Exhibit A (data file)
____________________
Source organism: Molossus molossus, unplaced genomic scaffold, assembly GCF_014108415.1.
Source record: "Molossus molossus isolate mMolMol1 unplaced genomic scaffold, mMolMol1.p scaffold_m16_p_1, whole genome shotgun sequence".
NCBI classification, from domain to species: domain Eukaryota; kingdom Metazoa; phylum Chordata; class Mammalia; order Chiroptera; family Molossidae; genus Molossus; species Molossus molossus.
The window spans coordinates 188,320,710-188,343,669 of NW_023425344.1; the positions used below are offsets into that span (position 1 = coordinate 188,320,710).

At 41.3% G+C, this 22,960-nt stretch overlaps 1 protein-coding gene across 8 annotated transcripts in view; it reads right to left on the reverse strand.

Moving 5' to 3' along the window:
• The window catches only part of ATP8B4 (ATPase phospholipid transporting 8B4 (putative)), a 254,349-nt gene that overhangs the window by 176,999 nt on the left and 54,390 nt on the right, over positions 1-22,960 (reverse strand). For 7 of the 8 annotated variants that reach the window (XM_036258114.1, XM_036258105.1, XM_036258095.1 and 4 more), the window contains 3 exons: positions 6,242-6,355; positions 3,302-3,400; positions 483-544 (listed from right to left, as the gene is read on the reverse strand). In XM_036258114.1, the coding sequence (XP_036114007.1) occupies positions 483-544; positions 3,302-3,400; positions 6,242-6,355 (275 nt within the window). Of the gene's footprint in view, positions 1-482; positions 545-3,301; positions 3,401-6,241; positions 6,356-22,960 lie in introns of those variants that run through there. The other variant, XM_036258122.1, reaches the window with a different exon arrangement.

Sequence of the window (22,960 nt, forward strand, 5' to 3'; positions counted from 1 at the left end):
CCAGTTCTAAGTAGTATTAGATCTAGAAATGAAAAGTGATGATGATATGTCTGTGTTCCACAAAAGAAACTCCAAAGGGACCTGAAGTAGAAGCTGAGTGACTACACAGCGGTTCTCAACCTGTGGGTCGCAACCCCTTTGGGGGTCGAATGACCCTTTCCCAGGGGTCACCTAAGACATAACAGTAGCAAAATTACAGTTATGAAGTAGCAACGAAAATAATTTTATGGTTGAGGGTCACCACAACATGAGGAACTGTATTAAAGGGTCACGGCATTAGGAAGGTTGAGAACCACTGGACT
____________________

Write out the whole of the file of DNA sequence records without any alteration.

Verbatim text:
Source organism: Molossus molossus, unplaced genomic scaffold, assembly GCF_014108415.1.
Source record: "Molossus molossus isolate mMolMol1 unplaced genomic scaffold, mMolMol1.p scaffold_m16_p_1, whole genome shotgun sequence".
NCBI classification, from domain to species: domain Eukaryota; kingdom Metazoa; phylum Chordata; class Mammalia; order Chiroptera; family Molossidae; genus Molossus; species Molossus molossus.
The window spans coordinates 188,320,710-188,343,669 of NW_023425344.1; the positions used below are offsets into that span (position 1 = coordinate 188,320,710).

At 41.3% G+C, this 22,960-nt stretch overlaps 1 protein-coding gene across 8 annotated transcripts in view; it reads right to left on the reverse strand.

Moving 5' to 3' along the window:
• The window catches only part of ATP8B4 (ATPase phospholipid transporting 8B4 (putative)), a 254,349-nt gene that overhangs the window by 176,999 nt on the left and 54,390 nt on the right, over positions 1-22,960 (reverse strand). For 7 of the 8 annotated variants that reach the window (XM_036258114.1, XM_036258105.1, XM_036258095.1 and 4 more), the window contains 3 exons: positions 6,242-6,355; positions 3,302-3,400; positions 483-544 (listed from right to left, as the gene is read on the reverse strand). In XM_036258114.1, the coding sequence (XP_036114007.1) occupies positions 483-544; positions 3,302-3,400; positions 6,242-6,355 (275 nt within the window). Of the gene's footprint in view, positions 1-482; positions 545-3,301; positions 3,401-6,241; positions 6,356-22,960 lie in introns of those variants that run through there. The other variant, XM_036258122.1, reaches the window with a different exon arrangement.

Sequence of the window (22,960 nt, forward strand, 5' to 3'; positions counted from 1 at the left end):
CCAGTTCTAAGTAGTATTAGATCTAGAAATGAAAAGTGATGATGATATGTCTGTGTTCCACAAAAGAAACTCCAAAGGGACCTGAAGTAGAAGCTGAGTGACTACACAGCGGTTCTCAACCTGTGGGTCGCAACCCCTTTGGGGGTCGAATGACCCTTTCCCAGGGGTCACCTAAGACATAACAGTAGCAAAATTACAGTTATGAAGTAGCAACGAAAATAATTTTATGGTTGAGGGTCACCACAACATGAGGAACTGTATTAAAGGGTCACGGCATTAGGAAGGTTGAGAACCACTGGACT